Photo: Kindra Clineff
Crack! An errant baseball, a hurled stone, or a falling branch is all it takes to end the life of a windowpane. And for most modern, double-glazed windows, that means a trip to the local glass shop for repairs.

But for old-fashioned, single-glazed wood sash, you can easily replace the pane yourself. It's one of the rare homeowner projects that doesn't require some practice to tool the putty," says Tom Silva, This Old House general contractor. "You want to end up with neat, crisp creases in the corners and straight runs in between."

The reglazing technique Tom demonstrates on these pages also comes in handy when the old putty itself cracks or falls out but the glass remains intact. (In that case, Tom removes all the old putty; it's too far gone to patch.) Whatever the glazing project, he recommends taking out the window sash and laying it flat on a workbench, if possible. "Trying to reglaze a sash that's still in it's opening takes longer, and it's far more difficult to do a good job."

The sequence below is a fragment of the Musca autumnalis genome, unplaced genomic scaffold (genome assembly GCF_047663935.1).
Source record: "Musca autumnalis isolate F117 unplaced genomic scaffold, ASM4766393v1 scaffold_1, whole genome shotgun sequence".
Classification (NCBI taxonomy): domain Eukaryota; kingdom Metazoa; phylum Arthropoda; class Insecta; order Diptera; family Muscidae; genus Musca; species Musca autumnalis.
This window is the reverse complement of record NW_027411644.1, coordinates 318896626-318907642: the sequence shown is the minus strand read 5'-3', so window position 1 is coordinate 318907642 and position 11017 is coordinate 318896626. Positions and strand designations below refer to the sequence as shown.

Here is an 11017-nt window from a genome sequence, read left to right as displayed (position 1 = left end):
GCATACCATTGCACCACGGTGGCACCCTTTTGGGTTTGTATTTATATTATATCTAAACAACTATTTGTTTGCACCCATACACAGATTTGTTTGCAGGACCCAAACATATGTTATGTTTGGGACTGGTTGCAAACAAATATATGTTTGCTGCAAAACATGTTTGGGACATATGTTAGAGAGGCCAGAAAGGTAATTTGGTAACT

GETTING STARTED

Tools
1 ½-inch putty knife: For tooling putty; should be flexible and clean.
5-in-1 painter's tool: For scraping out old putty.
Heat gun: For softening old putty.
1-inch paintbrush: For priming sash.

Materials
Glass: For pane dimensions, measure the opening from top to bottom and side to side, then subtract 1/8 inch from each measurement.
Aluminum foil: Protects undamaged glass from heat.
Glazier's points: Hold glass against sash. Tom uses push-type points with shoulders.
Glazing putty: Seals the edge of the glass against the weather. Tom uses an oil-based product in a can.
Exterior primer: Seals wood against moisture; extends putty life.

See photos (left) for steps.
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